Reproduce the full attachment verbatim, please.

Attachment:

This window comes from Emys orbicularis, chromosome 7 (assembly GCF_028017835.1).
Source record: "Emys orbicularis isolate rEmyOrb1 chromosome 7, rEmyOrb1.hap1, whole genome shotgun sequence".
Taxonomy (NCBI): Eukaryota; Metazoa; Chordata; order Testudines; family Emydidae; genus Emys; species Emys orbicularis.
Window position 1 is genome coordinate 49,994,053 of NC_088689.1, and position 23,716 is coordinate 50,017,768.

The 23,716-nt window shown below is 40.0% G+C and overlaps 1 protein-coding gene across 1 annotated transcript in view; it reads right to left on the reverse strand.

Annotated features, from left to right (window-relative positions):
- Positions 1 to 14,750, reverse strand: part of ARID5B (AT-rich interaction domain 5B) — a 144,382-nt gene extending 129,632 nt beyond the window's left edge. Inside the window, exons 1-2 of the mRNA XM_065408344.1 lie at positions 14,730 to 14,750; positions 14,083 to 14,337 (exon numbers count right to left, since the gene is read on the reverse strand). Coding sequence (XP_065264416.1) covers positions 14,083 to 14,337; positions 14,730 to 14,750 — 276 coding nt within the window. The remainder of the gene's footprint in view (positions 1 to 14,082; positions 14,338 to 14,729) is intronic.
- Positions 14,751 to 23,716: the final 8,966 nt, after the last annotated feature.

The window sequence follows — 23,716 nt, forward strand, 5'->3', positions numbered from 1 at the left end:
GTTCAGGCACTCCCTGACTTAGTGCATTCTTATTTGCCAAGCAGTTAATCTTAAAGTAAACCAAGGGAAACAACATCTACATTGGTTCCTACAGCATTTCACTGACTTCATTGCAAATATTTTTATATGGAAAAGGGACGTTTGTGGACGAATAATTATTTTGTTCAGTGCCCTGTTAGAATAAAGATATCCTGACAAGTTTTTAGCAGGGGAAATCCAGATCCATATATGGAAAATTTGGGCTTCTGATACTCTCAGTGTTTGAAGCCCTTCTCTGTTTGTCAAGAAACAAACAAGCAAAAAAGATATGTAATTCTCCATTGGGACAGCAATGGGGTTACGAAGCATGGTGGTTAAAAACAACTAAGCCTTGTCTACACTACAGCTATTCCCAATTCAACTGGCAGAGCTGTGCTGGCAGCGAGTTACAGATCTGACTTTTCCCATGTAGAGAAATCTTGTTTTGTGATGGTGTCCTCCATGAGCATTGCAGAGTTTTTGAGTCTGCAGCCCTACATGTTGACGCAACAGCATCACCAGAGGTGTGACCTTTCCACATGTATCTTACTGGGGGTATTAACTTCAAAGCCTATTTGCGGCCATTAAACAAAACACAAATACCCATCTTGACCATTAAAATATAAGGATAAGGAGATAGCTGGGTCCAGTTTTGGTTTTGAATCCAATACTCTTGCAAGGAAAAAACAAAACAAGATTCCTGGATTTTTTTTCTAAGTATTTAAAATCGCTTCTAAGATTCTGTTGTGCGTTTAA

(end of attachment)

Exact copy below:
This window comes from Emys orbicularis, chromosome 7 (assembly GCF_028017835.1).
Source record: "Emys orbicularis isolate rEmyOrb1 chromosome 7, rEmyOrb1.hap1, whole genome shotgun sequence".
Taxonomy (NCBI): Eukaryota; Metazoa; Chordata; order Testudines; family Emydidae; genus Emys; species Emys orbicularis.
Window position 1 is genome coordinate 49,994,053 of NC_088689.1, and position 23,716 is coordinate 50,017,768.

The 23,716-nt window shown below is 40.0% G+C and overlaps 1 protein-coding gene across 1 annotated transcript in view; it reads right to left on the reverse strand.

Annotated features, from left to right (window-relative positions):
- Positions 1 to 14,750, reverse strand: part of ARID5B (AT-rich interaction domain 5B) — a 144,382-nt gene extending 129,632 nt beyond the window's left edge. Inside the window, exons 1-2 of the mRNA XM_065408344.1 lie at positions 14,730 to 14,750; positions 14,083 to 14,337 (exon numbers count right to left, since the gene is read on the reverse strand). Coding sequence (XP_065264416.1) covers positions 14,083 to 14,337; positions 14,730 to 14,750 — 276 coding nt within the window. The remainder of the gene's footprint in view (positions 1 to 14,082; positions 14,338 to 14,729) is intronic.
- Positions 14,751 to 23,716: the final 8,966 nt, after the last annotated feature.

The window sequence follows — 23,716 nt, forward strand, 5'->3', positions numbered from 1 at the left end:
GTTCAGGCACTCCCTGACTTAGTGCATTCTTATTTGCCAAGCAGTTAATCTTAAAGTAAACCAAGGGAAACAACATCTACATTGGTTCCTACAGCATTTCACTGACTTCATTGCAAATATTTTTATATGGAAAAGGGACGTTTGTGGACGAATAATTATTTTGTTCAGTGCCCTGTTAGAATAAAGATATCCTGACAAGTTTTTAGCAGGGGAAATCCAGATCCATATATGGAAAATTTGGGCTTCTGATACTCTCAGTGTTTGAAGCCCTTCTCTGTTTGTCAAGAAACAAACAAGCAAAAAAGATATGTAATTCTCCATTGGGACAGCAATGGGGTTACGAAGCATGGTGGTTAAAAACAACTAAGCCTTGTCTACACTACAGCTATTCCCAATTCAACTGGCAGAGCTGTGCTGGCAGCGAGTTACAGATCTGACTTTTCCCATGTAGAGAAATCTTGTTTTGTGATGGTGTCCTCCATGAGCATTGCAGAGTTTTTGAGTCTGCAGCCCTACATGTTGACGCAACAGCATCACCAGAGGTGTGACCTTTCCACATGTATCTTACTGGGGGTATTAACTTCAAAGCCTATTTGCGGCCATTAAACAAAACACAAATACCCATCTTGACCATTAAAATATAAGGATAAGGAGATAGCTGGGTCCAGTTTTGGTTTTGAATCCAATACTCTTGCAAGGAAAAAACAAAACAAGATTCCTGGATTTTTTTTCTAAGTATTTAAAATCGCTTCTAAGATTCTGTTGTGCGTTTAA